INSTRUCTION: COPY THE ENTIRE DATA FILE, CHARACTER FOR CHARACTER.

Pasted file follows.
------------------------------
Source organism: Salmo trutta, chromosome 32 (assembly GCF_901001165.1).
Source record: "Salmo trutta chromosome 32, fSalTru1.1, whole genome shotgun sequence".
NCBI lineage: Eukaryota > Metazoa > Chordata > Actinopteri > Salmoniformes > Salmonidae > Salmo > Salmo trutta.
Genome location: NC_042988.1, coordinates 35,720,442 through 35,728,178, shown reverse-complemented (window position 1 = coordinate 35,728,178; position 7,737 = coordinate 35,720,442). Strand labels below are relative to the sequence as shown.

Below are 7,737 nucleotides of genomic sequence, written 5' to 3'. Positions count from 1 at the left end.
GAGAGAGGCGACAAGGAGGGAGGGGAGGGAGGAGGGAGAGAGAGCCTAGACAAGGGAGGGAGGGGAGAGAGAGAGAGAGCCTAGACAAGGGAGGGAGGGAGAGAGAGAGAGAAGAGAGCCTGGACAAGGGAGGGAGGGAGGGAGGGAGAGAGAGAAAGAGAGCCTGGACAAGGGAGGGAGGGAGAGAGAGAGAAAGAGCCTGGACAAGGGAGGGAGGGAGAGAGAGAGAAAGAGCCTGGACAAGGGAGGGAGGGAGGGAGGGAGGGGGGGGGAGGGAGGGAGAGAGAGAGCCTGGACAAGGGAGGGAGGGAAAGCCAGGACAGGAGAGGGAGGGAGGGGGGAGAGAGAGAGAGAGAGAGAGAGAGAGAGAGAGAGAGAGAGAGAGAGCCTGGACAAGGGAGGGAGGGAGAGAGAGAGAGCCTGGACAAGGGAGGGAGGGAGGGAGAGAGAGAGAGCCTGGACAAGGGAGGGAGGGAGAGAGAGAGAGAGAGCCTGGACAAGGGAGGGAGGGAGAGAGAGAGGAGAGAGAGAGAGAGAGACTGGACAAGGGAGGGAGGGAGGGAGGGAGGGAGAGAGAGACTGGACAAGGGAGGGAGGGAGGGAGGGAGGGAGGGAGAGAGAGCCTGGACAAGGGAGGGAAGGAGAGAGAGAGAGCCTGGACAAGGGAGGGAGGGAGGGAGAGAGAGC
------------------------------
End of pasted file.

Source organism: Salmo trutta, chromosome 32 (assembly GCF_901001165.1).
Source record: "Salmo trutta chromosome 32, fSalTru1.1, whole genome shotgun sequence".
NCBI lineage: Eukaryota > Metazoa > Chordata > Actinopteri > Salmoniformes > Salmonidae > Salmo > Salmo trutta.
Genome location: NC_042988.1, coordinates 35,720,442 through 35,728,178, shown reverse-complemented (window position 1 = coordinate 35,728,178; position 7,737 = coordinate 35,720,442). Strand labels below are relative to the sequence as shown.

Below are 7,737 nucleotides of genomic sequence, written 5' to 3'. Positions count from 1 at the left end.
GAGAGAGGCGACAAGGAGGGAGGGGAGGGAGGAGGGAGAGAGAGCCTAGACAAGGGAGGGAGGGGAGAGAGAGAGAGAGCCTAGACAAGGGAGGGAGGGAGAGAGAGAGAGAAGAGAGCCTGGACAAGGGAGGGAGGGAGGGAGGGAGAGAGAGAAAGAGAGCCTGGACAAGGGAGGGAGGGAGAGAGAGAGAAAGAGCCTGGACAAGGGAGGGAGGGAGAGAGAGAGAAAGAGCCTGGACAAGGGAGGGAGGGAGGGAGGGAGGGGGGGGGAGGGAGGGAGAGAGAGAGCCTGGACAAGGGAGGGAGGGAAAGCCAGGACAGGAGAGGGAGGGAGGGGGGAGAGAGAGAGAGAGAGAGAGAGAGAGAGAGAGAGAGAGAGAGAGAGCCTGGACAAGGGAGGGAGGGAGAGAGAGAGAGCCTGGACAAGGGAGGGAGGGAGGGAGAGAGAGAGAGCCTGGACAAGGGAGGGAGGGAGAGAGAGAGAGAGAGCCTGGACAAGGGAGGGAGGGAGAGAGAGAGGAGAGAGAGAGAGAGAGACTGGACAAGGGAGGGAGGGAGGGAGGGAGGGAGAGAGAGACTGGACAAGGGAGGGAGGGAGGGAGGGAGGGAGGGAGAGAGAGCCTGGACAAGGGAGGGAAGGAGAGAGAGAGAGCCTGGACAAGGGAGGGAGGGAGGGAGAGAGAGC